Even those of us who do little cooking are familiar with the acrostic, EVOO – Extra Virgin Olive Oil. It has great use in healthy cooking and possesses proven health benefits related to cholesterol and CV disease.
The use of olive oil for anointing purposes throughout biblical history is well-documented. (Anointing typically means pouring over someone’s head.) We first see this used on Aaron (the brother of Moses and first high priest (Exodus 30). David, the shepherd boy who became King, used this well-known phrase in his most eloquent psalm. “Thou anointest my head with oil.” (Psalm 23: 5). I imagine its greatest use was anointing Jesus’ body for burial (olive oil and spices).
There is another reference to the use of oil for anointing that grabs my attention every time I read two passages of Scripture where we find it—the oil of gladness. The first use is found in a beautiful, messianic psalm.
you have loved righteousness and hated wickedness. Therefore God, your God, has anointed you with the oil of gladness beyond your companions; (Psalm 45: 7 ESV)
The writer of the book of Hebrews began by diving immediately into the fact that Jesus is God’s answer for mankind. He quoted these verses from Psalm 45 in Hebrews 1: 8-9. Jesus was anointed with the oil of gladness.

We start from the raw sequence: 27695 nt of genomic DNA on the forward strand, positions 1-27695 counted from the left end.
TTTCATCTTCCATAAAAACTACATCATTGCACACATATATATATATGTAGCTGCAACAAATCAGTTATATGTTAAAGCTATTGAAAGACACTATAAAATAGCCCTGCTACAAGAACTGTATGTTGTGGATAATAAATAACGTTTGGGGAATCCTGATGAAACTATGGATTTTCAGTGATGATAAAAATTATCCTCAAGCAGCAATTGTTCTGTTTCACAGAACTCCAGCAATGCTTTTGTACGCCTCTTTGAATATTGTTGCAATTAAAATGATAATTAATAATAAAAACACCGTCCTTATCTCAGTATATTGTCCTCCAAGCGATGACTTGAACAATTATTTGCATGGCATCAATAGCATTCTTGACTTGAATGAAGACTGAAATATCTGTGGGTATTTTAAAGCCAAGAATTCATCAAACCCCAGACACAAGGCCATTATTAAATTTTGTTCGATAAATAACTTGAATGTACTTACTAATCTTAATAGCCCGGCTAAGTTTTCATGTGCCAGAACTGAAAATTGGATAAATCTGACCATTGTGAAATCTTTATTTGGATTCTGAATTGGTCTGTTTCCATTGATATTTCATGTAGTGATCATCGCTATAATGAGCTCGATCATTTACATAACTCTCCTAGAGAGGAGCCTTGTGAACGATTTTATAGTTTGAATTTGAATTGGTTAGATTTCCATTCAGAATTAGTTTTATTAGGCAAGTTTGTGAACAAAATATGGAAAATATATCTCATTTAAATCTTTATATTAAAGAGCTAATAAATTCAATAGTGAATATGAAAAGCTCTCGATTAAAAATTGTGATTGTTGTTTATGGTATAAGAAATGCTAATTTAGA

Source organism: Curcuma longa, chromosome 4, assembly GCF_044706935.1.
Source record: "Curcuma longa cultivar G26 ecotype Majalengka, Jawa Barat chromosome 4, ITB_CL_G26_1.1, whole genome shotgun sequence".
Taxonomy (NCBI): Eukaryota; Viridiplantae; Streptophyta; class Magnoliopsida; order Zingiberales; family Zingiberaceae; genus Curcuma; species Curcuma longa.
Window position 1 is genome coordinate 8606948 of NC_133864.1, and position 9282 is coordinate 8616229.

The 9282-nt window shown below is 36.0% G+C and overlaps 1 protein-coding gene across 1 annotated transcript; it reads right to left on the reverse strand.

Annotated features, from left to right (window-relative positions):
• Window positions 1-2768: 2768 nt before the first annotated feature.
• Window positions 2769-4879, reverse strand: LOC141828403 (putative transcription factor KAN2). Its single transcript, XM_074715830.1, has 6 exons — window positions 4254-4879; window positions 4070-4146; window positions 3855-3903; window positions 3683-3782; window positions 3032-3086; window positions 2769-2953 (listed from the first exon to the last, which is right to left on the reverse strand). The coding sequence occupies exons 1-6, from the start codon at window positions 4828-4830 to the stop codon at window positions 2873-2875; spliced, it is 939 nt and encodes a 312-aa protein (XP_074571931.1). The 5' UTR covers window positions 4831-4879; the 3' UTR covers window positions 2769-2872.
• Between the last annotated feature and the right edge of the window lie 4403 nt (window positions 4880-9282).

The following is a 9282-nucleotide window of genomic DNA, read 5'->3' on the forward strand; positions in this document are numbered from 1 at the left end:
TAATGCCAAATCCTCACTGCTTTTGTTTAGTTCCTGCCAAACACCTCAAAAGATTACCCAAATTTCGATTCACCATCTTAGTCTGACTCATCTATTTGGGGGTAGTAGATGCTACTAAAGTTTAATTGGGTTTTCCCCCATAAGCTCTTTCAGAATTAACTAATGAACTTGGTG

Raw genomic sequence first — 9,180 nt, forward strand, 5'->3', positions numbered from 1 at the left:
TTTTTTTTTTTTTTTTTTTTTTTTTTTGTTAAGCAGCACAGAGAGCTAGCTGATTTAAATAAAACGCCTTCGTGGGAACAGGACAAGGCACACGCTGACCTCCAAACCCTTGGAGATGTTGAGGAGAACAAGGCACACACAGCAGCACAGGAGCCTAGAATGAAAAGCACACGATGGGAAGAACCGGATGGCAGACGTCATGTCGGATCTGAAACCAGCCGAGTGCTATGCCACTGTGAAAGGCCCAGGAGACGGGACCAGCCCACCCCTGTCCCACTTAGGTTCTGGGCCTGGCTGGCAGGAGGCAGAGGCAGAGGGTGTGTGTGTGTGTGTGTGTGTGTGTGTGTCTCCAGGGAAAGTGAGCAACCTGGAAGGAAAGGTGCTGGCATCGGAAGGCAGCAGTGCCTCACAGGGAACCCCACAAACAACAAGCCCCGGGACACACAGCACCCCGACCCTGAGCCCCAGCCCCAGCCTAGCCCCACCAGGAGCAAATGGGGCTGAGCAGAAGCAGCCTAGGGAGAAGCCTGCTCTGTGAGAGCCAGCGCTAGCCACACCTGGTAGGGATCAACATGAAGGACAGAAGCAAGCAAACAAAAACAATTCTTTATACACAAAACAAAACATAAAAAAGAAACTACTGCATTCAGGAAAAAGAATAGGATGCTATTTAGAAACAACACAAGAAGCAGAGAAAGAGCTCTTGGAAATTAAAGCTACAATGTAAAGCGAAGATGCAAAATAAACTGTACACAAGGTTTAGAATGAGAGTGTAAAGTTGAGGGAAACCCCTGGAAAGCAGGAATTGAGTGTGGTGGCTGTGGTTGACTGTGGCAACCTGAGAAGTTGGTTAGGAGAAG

The second use occurs in Isaiah 61: 1-3. This chapter also contains promises of God, reassuring the Israelites He would deliver them from their sufferings and captivity in the future. These verses also contain great messianic prophecy. Jesus read parts of this passage when He first taught in the synagogue in His hometown of Nazareth. (He did not quote verse 3.)
“The Spirit of the Lord GOD is upon me because the LORD has anointed me, to bring good news to the afflicted; He has sent me to bind up the brokenhearted, to proclaim liberty to captives, and freedom to prisoners…to grant those who mourn in Zion, giving them a garland instead of ashes, the oil of gladness instead of mourning,”
Gladness. Perhaps when I give you my definition of that word, you will understand and even share, my conviction concerning this powerful anointing. Webster may disagree, but the Holy Spirit has impressed upon mine that…
“gladness is the absence of whining and the presence of joy”.
I can be a real whiner sometimes. My wife has even asked (sarcastically) if I want some cheese with my “whine”! This year I am committed to experiencing more of the joy of the Lord, so His oil of gladness can pour over me and, just maybe, touch those with whom I come in contact.